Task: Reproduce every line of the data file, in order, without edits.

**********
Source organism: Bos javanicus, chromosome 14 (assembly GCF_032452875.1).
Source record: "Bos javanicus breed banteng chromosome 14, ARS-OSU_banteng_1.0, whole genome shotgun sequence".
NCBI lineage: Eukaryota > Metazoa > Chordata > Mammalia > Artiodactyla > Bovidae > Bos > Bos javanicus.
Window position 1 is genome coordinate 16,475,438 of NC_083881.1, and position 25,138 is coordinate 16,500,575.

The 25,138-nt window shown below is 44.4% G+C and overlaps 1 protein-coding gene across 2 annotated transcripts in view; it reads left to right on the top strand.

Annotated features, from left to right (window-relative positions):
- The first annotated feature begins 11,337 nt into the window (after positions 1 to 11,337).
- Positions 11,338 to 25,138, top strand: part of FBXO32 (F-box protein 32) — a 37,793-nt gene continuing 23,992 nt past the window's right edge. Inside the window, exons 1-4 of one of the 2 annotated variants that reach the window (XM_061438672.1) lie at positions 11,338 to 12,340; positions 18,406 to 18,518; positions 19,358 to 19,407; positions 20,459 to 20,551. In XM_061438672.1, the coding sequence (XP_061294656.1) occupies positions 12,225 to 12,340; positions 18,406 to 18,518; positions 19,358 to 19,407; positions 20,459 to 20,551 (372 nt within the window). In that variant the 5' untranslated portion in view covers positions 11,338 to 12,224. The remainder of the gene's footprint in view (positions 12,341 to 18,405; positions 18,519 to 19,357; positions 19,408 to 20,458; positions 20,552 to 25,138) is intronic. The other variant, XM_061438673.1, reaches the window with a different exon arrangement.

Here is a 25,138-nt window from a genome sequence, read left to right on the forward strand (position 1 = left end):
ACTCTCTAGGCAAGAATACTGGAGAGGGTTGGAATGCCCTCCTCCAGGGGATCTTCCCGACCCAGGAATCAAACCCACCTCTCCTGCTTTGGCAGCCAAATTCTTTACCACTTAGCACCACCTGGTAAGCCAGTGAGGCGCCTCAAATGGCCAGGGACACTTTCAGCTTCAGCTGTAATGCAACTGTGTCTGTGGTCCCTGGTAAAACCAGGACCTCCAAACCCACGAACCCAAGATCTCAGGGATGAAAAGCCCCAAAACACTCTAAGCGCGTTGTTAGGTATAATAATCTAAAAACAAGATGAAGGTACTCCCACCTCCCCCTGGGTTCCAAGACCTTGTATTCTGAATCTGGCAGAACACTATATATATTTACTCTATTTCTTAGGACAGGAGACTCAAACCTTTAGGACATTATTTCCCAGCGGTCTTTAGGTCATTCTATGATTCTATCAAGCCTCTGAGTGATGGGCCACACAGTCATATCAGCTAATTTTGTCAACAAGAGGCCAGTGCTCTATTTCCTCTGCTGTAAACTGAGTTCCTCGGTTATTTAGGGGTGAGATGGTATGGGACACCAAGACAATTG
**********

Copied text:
Source organism: Bos javanicus, chromosome 14 (assembly GCF_032452875.1).
Source record: "Bos javanicus breed banteng chromosome 14, ARS-OSU_banteng_1.0, whole genome shotgun sequence".
NCBI lineage: Eukaryota > Metazoa > Chordata > Mammalia > Artiodactyla > Bovidae > Bos > Bos javanicus.
Window position 1 is genome coordinate 16,475,438 of NC_083881.1, and position 25,138 is coordinate 16,500,575.

The 25,138-nt window shown below is 44.4% G+C and overlaps 1 protein-coding gene across 2 annotated transcripts in view; it reads left to right on the top strand.

Annotated features, from left to right (window-relative positions):
- The first annotated feature begins 11,337 nt into the window (after positions 1 to 11,337).
- Positions 11,338 to 25,138, top strand: part of FBXO32 (F-box protein 32) — a 37,793-nt gene continuing 23,992 nt past the window's right edge. Inside the window, exons 1-4 of one of the 2 annotated variants that reach the window (XM_061438672.1) lie at positions 11,338 to 12,340; positions 18,406 to 18,518; positions 19,358 to 19,407; positions 20,459 to 20,551. In XM_061438672.1, the coding sequence (XP_061294656.1) occupies positions 12,225 to 12,340; positions 18,406 to 18,518; positions 19,358 to 19,407; positions 20,459 to 20,551 (372 nt within the window). In that variant the 5' untranslated portion in view covers positions 11,338 to 12,224. The remainder of the gene's footprint in view (positions 12,341 to 18,405; positions 18,519 to 19,357; positions 19,408 to 20,458; positions 20,552 to 25,138) is intronic. The other variant, XM_061438673.1, reaches the window with a different exon arrangement.

Here is a 25,138-nt window from a genome sequence, read left to right on the forward strand (position 1 = left end):
ACTCTCTAGGCAAGAATACTGGAGAGGGTTGGAATGCCCTCCTCCAGGGGATCTTCCCGACCCAGGAATCAAACCCACCTCTCCTGCTTTGGCAGCCAAATTCTTTACCACTTAGCACCACCTGGTAAGCCAGTGAGGCGCCTCAAATGGCCAGGGACACTTTCAGCTTCAGCTGTAATGCAACTGTGTCTGTGGTCCCTGGTAAAACCAGGACCTCCAAACCCACGAACCCAAGATCTCAGGGATGAAAAGCCCCAAAACACTCTAAGCGCGTTGTTAGGTATAATAATCTAAAAACAAGATGAAGGTACTCCCACCTCCCCCTGGGTTCCAAGACCTTGTATTCTGAATCTGGCAGAACACTATATATATTTACTCTATTTCTTAGGACAGGAGACTCAAACCTTTAGGACATTATTTCCCAGCGGTCTTTAGGTCATTCTATGATTCTATCAAGCCTCTGAGTGATGGGCCACACAGTCATATCAGCTAATTTTGTCAACAAGAGGCCAGTGCTCTATTTCCTCTGCTGTAAACTGAGTTCCTCGGTTATTTAGGGGTGAGATGGTATGGGACACCAAGACAATTG